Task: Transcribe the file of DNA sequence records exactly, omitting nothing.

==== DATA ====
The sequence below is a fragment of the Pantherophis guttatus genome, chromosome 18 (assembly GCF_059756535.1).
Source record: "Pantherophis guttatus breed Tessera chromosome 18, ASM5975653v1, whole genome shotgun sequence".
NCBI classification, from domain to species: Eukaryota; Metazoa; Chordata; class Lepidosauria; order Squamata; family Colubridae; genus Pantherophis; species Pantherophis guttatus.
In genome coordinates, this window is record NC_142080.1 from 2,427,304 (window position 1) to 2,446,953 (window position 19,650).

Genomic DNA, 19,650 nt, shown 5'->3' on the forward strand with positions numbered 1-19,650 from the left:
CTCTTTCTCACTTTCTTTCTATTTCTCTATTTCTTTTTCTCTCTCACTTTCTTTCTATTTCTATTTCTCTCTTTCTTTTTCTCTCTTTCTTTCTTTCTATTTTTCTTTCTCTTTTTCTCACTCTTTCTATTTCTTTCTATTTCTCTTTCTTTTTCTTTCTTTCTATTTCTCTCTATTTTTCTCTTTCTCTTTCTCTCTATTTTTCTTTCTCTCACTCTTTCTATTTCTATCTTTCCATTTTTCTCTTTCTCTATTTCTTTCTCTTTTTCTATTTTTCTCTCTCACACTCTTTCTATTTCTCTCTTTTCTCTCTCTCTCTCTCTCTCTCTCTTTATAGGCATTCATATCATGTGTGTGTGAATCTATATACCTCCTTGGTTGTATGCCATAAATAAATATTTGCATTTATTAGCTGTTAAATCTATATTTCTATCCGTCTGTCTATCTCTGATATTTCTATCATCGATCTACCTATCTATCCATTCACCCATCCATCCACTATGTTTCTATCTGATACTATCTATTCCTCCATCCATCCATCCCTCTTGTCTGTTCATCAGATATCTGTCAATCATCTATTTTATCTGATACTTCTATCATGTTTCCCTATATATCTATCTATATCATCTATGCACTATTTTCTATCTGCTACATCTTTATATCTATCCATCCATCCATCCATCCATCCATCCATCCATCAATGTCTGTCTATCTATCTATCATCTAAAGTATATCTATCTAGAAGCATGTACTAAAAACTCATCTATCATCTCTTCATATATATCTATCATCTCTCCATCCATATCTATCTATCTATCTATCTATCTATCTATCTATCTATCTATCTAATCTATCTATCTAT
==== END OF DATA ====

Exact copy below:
The sequence below is a fragment of the Pantherophis guttatus genome, chromosome 18 (assembly GCF_059756535.1).
Source record: "Pantherophis guttatus breed Tessera chromosome 18, ASM5975653v1, whole genome shotgun sequence".
NCBI classification, from domain to species: Eukaryota; Metazoa; Chordata; class Lepidosauria; order Squamata; family Colubridae; genus Pantherophis; species Pantherophis guttatus.
In genome coordinates, this window is record NC_142080.1 from 2,427,304 (window position 1) to 2,446,953 (window position 19,650).

Genomic DNA, 19,650 nt, shown 5'->3' on the forward strand with positions numbered 1-19,650 from the left:
CTCTTTCTCACTTTCTTTCTATTTCTCTATTTCTTTTTCTCTCTCACTTTCTTTCTATTTCTATTTCTCTCTTTCTTTTTCTCTCTTTCTTTCTTTCTATTTTTCTTTCTCTTTTTCTCACTCTTTCTATTTCTTTCTATTTCTCTTTCTTTTTCTTTCTTTCTATTTCTCTCTATTTTTCTCTTTCTCTTTCTCTCTATTTTTCTTTCTCTCACTCTTTCTATTTCTATCTTTCCATTTTTCTCTTTCTCTATTTCTTTCTCTTTTTCTATTTTTCTCTCTCACACTCTTTCTATTTCTCTCTTTTCTCTCTCTCTCTCTCTCTCTCTCTTTATAGGCATTCATATCATGTGTGTGTGAATCTATATACCTCCTTGGTTGTATGCCATAAATAAATATTTGCATTTATTAGCTGTTAAATCTATATTTCTATCCGTCTGTCTATCTCTGATATTTCTATCATCGATCTACCTATCTATCCATTCACCCATCCATCCACTATGTTTCTATCTGATACTATCTATTCCTCCATCCATCCATCCCTCTTGTCTGTTCATCAGATATCTGTCAATCATCTATTTTATCTGATACTTCTATCATGTTTCCCTATATATCTATCTATATCATCTATGCACTATTTTCTATCTGCTACATCTTTATATCTATCCATCCATCCATCCATCCATCCATCCATCCATCAATGTCTGTCTATCTATCTATCATCTAAAGTATATCTATCTAGAAGCATGTACTAAAAACTCATCTATCATCTCTTCATATATATCTATCATCTCTCCATCCATATCTATCTATCTATCTATCTATCTATCTATCTATCTATCTATCTAATCTATCTATCTAT